Time to find a minimal test case. I started with a fresh Pedestal service app. I added a single inter­ceptor to do the Om Transit encod­ing. As there was no indi­ca­tion in the main project that there was any problem with the server inter­preting or processing client requests, I just hard-­coded a response value so I could easily test at the command line with curl. Prior to being encoded, the responses looked just fine in the logs. And why test through the browser if I didn’t have to?

And guess what? No luck. Every­thing worked fine. I couldn’t get the server to fail. So I branched my project app and imple­mented a similar hard-­coded handler, and confirmed I could still see the error. I started ripping out code, trying to work down to the point where the error went away. Rip, (reset), curl, repeat. I ran lein clean, thinking maybe there was some stale code that was causing the issue. And at one point it started working with my command line requests! I couldn’t get it to fail!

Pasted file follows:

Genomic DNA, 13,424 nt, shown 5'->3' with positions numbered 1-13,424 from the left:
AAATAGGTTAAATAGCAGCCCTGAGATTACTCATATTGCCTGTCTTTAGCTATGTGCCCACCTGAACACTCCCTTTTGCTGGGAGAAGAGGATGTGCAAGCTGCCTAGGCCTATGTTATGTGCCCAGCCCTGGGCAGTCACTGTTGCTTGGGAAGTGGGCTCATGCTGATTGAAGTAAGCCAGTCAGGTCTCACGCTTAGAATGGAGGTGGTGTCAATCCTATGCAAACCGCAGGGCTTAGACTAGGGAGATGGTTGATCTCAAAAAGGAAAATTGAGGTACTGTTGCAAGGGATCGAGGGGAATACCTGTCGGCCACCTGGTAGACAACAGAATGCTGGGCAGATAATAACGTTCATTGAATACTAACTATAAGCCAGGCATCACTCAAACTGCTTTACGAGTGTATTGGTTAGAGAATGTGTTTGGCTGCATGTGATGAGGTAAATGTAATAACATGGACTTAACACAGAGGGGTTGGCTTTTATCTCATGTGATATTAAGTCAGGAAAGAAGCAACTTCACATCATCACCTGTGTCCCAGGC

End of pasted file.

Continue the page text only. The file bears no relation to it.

I started up Figwheel to confirm it worked from the browser. Yes! No error! I updated the server code to remove some logging I was using for debug­ging. Reload via (reset), test. And now it’s broken? What is going on? What had I done? Certainly removing logging lines shouldn’t break the Transit writer! But I had also reloaded the code. Could that be it?

I thought back to Stuart Halloway’s Debug­ging with the Scien­tific Method talk at Clojure/­conj in 2015 and remem­bered he said some­thing about writing down every­thing you were doing. So at this point I wrote down the steps that repli­cated the bug.

  1. terminal 1 lein clean
  2. emacs cider-restart (restarts repl)
  3. repl (go)
  4. terminal 2 curl localhost:8081/om (still works)
  5. repl (reset)